The Jaguar XK120 That Raced In Mumbai With Much Success
Images: Makarand Baokar
This Jaguar XK120, chassis # 660798, was imported by a certain John Warden in 1951. On November 26, 1953, the car was sold to Habib Hoosein, the owner of Liberty Cinema. In 1954, the car was raced at the Juhu races, in Bombay, driven by Englishman Peter Heilbron, who won with this car.
Originally, imported in a shade of cream, the car was repainted British Racing green, and then back to cream in 1978, by Nazir Hoosein, the motorsport legend, who inherited the car from his father on the 16th of July 1968. The car was finally sold to fellow enthusiast Jimmy Tata in 2017.
Unveiled at the same time as the Mark V, the Jaguar XK120 was planned as a stopgap, before the real Mccoy—the Mark VII—was ready for series production. Yet it was the car that not only caused a sensation at the 1948 edition of the London Motor Show, it was also the one that went on to become one of the most legendary Jaguars of all time.
Though Jaguar’s new state-of-the-art engine was ready by 1948, the chassis and body of the new sedan—the car that would be the Mark VII eventually—was not. Two months before the London Motor Show, in 1948, William Lyons decided to unveil his revolutionary new engine in a limited production sports car. Using a shortened chassis of a Mark V, a roadster was rapidly designed and readied for the motor show. The name chosen was XK120 Super Sport, to hint at the potential max speed of 120 mph (193 km/h). A bunch of Jaguar engineers took a XK120 to Jabbeke, in Belgium, where they timed the car at 126mph, or 201 km/h, making it the fastest production car in the world then.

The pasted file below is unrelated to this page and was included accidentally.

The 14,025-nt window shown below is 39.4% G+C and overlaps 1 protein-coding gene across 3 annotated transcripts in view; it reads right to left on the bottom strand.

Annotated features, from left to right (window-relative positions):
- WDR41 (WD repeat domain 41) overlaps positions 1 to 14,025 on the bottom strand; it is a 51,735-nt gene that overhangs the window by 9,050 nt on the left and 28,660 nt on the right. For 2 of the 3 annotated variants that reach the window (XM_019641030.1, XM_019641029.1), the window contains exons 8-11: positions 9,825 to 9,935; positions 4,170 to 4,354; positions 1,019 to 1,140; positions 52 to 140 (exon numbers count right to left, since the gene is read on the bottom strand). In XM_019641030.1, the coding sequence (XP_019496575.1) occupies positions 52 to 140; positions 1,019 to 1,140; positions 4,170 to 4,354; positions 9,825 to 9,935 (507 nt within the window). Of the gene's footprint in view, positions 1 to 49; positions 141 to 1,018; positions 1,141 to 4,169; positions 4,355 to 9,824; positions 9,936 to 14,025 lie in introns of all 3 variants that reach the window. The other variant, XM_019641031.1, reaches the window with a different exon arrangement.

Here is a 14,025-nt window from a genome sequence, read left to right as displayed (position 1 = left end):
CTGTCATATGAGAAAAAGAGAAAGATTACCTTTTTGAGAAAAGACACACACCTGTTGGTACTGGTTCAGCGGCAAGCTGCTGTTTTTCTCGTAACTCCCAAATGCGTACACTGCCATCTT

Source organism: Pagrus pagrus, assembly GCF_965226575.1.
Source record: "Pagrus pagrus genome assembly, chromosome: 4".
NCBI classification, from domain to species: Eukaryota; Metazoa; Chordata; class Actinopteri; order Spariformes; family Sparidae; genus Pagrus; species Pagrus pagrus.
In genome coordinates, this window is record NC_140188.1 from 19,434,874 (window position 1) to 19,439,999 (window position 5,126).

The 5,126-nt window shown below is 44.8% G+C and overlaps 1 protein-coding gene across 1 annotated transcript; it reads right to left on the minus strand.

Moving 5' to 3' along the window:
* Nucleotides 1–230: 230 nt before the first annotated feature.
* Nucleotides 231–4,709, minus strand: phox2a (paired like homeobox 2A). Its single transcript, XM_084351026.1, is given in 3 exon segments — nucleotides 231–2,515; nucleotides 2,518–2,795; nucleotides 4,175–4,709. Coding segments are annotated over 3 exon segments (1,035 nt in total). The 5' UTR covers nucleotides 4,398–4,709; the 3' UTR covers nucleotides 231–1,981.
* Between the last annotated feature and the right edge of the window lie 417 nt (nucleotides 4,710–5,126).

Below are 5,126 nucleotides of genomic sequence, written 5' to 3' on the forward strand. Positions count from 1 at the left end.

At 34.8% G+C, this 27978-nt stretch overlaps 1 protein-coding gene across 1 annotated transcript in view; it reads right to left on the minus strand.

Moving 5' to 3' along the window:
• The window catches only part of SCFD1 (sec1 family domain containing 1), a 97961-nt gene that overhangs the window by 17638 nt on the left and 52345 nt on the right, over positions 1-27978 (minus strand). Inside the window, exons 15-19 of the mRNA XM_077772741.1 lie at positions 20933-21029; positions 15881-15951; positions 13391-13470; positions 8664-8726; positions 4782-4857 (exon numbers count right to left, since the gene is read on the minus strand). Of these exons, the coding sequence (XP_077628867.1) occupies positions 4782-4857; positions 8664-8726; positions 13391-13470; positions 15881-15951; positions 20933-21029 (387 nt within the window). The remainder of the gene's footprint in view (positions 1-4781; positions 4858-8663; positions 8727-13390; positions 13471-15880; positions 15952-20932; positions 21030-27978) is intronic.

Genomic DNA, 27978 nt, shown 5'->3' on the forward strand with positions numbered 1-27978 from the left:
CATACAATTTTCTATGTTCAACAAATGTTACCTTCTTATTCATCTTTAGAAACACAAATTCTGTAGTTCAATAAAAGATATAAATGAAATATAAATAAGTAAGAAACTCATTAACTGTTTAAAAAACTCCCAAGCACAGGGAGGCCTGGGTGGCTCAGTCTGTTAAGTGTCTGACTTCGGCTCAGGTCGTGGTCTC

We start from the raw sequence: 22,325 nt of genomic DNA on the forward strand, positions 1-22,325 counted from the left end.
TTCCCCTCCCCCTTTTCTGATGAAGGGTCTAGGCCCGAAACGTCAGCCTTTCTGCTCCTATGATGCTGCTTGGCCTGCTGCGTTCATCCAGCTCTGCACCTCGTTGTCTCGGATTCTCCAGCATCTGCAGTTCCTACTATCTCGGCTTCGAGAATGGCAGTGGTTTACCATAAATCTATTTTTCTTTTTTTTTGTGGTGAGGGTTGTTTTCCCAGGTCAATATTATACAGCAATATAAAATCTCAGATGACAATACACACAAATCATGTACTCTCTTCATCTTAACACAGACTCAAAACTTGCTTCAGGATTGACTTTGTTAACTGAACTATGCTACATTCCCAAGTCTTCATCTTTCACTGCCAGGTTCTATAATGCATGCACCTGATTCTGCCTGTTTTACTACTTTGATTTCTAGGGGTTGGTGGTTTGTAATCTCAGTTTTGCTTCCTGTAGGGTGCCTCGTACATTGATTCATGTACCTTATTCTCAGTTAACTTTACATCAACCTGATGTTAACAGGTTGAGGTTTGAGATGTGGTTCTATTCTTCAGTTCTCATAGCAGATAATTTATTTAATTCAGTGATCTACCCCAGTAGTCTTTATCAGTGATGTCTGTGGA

The XK120 had every automotive enthusiast drooling. Not only did it have a splendid DOHC 3.4-litre six-cylinder engine powering the car to a max speed of close to 200 km/h (124mph), it also featured an astoundingly sensual, low and flowing shape. With such a charismatic provenance, the car did well both on the road and the racetrack. The XK120 went on to spawn the famous Jaguar C-Type and the D-Type, cars that went on to write the most fascinating pages in the history of Jaguar as a sports car specialist.
Though the initial plans were to build just 200 of the XK120, an overwhelming number of orders forced Lyons to redesign the XK120 for series production. The first batch of cars, from 1949, used aluminium for the body, with series production in steel commencing in 1950. Several XK120s made it to India—including one early, and rare, aluminium XK120—and not insignificant numbers survive today. Quite a few of them were raced, as was the car featured here. Not only does it have a fine history, it is also one of the best preserved, with about 35,000 miles on the odometer.
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